In this section, we will look into the formulation of the structural properties (ASA, pc, pe, ph, ϕ, ψ, θ, τ) and the evolutionary information for each lysine residues. We have utilized 3 upstream and 3 downstream amino acids for structural features and 20 upstream and 20 downstream amino acids for evolutionary feature surrounding the lysine residue K as shown in Fig. 1a. In the circumstances where the lysine residues had missing amino acids on the upstream or downstream, the technique of mirror effect [33] was employed to fill in the missing amino acids as depicted in Fig. 1b.
Fig. 1
Fig. 1

Schematic representation of the arrangement of lysine residue amino acid neighbors. a Lysine residue possessing sufficient neighboring amino acids. b Exemplar lysine residue having insufficient amino acids. The application of left and right mirroring for insufficient upstream and downstream amino acids respectively

A segment P comprising 20 upstream and 20 downstream amino acids including the lysine residue K which falls in the middle can be written as:
$$ P=\left\{{A}_{-20},\dots, {A}_{-2},{A}_{-1},K,{A}_1,{A}_2,\dots, {A}_{20}\right\} $$
(1)

The downstream amino acids are referred by An where 1 ≤ n ≤ 20 and upstream amino acids by A-n where 1 ≤ n ≤ 20. It can be realized from eq. (1) that a segment is made up of 41 amino acids (20 upstream amino acids, 20 downstream amino acids and the lysine K). The segment P represents each lysine and a label of 1 indicates phosphoglycerylation site and a 0 indicates the non-phosphoglycerylated site. These labels are experimentally confirmed valuations.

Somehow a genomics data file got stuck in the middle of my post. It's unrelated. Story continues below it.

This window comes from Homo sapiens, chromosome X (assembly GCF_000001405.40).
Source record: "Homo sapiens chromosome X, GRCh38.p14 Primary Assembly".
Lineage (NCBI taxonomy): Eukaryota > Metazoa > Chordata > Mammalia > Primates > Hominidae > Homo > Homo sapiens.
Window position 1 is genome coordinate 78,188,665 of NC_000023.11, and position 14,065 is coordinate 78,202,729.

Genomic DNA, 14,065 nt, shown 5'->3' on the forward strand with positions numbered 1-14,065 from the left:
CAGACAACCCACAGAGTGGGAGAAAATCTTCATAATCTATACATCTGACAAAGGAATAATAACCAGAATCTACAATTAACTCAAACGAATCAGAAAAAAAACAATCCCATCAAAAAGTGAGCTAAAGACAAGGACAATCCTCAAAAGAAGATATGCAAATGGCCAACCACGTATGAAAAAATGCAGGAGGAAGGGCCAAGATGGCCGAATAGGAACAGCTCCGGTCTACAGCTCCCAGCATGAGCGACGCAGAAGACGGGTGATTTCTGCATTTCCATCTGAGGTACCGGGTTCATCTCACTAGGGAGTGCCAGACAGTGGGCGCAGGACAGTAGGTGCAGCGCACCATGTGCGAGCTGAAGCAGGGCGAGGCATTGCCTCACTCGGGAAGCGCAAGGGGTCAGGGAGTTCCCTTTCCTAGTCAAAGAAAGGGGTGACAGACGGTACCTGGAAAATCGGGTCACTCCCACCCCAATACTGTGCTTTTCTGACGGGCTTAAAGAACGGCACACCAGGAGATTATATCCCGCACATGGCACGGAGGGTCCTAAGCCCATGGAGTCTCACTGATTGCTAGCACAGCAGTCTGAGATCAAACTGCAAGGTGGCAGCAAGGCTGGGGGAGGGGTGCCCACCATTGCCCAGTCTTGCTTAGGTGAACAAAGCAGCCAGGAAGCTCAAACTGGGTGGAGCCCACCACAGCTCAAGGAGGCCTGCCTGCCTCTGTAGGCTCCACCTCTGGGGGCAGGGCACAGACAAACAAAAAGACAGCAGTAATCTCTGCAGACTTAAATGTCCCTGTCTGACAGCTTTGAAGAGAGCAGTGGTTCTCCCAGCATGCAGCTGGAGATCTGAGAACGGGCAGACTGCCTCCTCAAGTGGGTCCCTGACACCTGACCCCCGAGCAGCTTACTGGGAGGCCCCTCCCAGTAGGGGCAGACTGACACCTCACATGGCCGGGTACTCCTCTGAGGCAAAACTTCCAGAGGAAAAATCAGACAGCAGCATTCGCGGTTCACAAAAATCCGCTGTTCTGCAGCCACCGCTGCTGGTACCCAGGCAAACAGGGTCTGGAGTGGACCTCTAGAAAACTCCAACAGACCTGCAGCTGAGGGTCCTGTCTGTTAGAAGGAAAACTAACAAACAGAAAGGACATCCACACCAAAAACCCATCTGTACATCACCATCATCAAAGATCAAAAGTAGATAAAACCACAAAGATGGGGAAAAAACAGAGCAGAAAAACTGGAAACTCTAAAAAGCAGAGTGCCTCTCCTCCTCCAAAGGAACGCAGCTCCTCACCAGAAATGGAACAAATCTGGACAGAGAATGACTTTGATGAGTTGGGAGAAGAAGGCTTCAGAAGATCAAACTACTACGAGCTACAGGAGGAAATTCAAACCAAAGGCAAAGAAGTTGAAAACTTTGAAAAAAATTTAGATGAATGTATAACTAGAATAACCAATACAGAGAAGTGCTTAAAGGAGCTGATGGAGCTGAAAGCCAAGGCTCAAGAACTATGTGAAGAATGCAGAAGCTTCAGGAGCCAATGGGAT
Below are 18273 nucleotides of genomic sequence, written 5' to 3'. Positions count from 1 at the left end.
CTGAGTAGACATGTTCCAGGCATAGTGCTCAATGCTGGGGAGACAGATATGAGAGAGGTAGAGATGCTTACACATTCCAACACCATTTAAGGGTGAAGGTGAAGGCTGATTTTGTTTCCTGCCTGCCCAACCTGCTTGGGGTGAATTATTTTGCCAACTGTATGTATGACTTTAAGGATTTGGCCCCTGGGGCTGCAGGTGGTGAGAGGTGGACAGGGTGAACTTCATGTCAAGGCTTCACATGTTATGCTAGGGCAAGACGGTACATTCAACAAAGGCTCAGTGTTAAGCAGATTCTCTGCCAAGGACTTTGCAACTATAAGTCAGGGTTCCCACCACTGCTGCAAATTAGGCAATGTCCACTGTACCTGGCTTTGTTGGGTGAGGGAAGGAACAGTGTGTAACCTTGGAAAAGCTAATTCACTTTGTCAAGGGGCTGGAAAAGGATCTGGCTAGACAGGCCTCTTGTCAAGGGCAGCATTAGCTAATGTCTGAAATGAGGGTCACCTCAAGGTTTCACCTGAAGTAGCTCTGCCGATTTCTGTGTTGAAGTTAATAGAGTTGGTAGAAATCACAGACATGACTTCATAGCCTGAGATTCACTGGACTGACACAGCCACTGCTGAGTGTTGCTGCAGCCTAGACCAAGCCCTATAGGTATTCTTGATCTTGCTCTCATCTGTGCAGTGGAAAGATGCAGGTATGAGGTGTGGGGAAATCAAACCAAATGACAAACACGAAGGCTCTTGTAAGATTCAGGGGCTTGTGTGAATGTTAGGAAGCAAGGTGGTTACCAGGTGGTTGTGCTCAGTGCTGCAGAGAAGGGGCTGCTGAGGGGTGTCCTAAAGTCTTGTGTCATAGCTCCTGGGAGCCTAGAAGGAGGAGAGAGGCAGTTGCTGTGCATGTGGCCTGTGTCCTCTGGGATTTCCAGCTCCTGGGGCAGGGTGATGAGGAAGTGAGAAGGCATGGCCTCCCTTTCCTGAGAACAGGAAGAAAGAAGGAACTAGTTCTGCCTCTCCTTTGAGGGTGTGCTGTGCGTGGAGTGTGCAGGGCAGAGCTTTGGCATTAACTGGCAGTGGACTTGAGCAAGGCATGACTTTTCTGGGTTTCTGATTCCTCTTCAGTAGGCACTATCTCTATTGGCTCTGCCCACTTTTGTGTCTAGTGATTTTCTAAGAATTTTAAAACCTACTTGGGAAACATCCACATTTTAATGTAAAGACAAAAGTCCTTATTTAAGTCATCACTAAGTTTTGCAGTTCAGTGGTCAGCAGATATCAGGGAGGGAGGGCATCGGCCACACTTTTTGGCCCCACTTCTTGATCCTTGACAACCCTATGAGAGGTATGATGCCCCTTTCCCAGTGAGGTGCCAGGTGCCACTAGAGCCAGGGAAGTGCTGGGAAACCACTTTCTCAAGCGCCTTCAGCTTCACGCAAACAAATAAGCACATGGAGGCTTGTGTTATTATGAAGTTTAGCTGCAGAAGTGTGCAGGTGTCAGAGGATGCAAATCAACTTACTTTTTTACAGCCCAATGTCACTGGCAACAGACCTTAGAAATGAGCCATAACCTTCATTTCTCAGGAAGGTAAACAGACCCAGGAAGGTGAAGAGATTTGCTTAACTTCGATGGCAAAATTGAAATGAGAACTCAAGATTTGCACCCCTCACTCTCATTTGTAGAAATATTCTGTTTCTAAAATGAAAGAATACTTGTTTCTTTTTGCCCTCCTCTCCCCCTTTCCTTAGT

Furthermore, after the acquisition of the sub-matrices PSSM and SPpre, PSSM was changed into frequency vector of bigrams (PSSM + bigram) and after which the computed features were used to describe each lysine site. Resulting dimensions of the matrices were 7 × 8 (SPpre) and 20 × 20 (PSSM + bigram). The segment P corresponding to each lysine residue was therefore composed of a 456 dimensional vector. All in all, the 456 dimensional feature vector captured the structural properties and evolutionary information for the segment P representing each lysine residue.

Profile bigrams

The technique of profile bigrams has presented promising outcome when dealing with discriminatory information [35, 5153]. The matrix M represents PSSM for each protein sequences. Every element in the matrix M denoted by mij is the transitional probability of amino acid j at the i-th position of the protein sequence. Segment P was represented by a feature matrix of size 41 × 20 where 20 indicates amino acids of the genetic code from which PSSM has calculated the substitution probabilities of each amino acid. Profile bigram [35] of the matrix M is calculated by